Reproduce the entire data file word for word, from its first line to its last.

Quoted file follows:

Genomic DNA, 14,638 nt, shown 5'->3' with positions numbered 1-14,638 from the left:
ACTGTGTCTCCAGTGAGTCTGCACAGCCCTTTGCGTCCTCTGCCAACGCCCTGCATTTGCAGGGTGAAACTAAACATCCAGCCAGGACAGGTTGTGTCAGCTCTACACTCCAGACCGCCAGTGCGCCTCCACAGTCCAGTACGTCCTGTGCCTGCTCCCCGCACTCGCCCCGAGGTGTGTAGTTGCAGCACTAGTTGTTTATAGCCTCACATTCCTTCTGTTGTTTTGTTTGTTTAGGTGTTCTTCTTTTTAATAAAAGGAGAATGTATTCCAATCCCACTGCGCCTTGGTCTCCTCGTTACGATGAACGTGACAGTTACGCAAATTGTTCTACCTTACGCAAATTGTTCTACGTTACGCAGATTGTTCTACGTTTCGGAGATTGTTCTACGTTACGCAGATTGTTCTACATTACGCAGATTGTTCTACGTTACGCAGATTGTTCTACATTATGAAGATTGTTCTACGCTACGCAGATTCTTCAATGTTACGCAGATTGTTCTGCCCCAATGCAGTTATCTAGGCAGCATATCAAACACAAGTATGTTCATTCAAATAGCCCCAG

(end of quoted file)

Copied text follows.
Genomic DNA, 14,638 nt, shown 5'->3' with positions numbered 1-14,638 from the left:
ACTGTGTCTCCAGTGAGTCTGCACAGCCCTTTGCGTCCTCTGCCAACGCCCTGCATTTGCAGGGTGAAACTAAACATCCAGCCAGGACAGGTTGTGTCAGCTCTACACTCCAGACCGCCAGTGCGCCTCCACAGTCCAGTACGTCCTGTGCCTGCTCCCCGCACTCGCCCCGAGGTGTGTAGTTGCAGCACTAGTTGTTTATAGCCTCACATTCCTTCTGTTGTTTTGTTTGTTTAGGTGTTCTTCTTTTTAATAAAAGGAGAATGTATTCCAATCCCACTGCGCCTTGGTCTCCTCGTTACGATGAACGTGACAGTTACGCAAATTGTTCTACCTTACGCAAATTGTTCTACGTTACGCAGATTGTTCTACGTTTCGGAGATTGTTCTACGTTACGCAGATTGTTCTACATTACGCAGATTGTTCTACGTTACGCAGATTGTTCTACATTATGAAGATTGTTCTACGCTACGCAGATTCTTCAATGTTACGCAGATTGTTCTGCCCCAATGCAGTTATCTAGGCAGCATATCAAACACAAGTATGTTCATTCAAATAGCCCCAG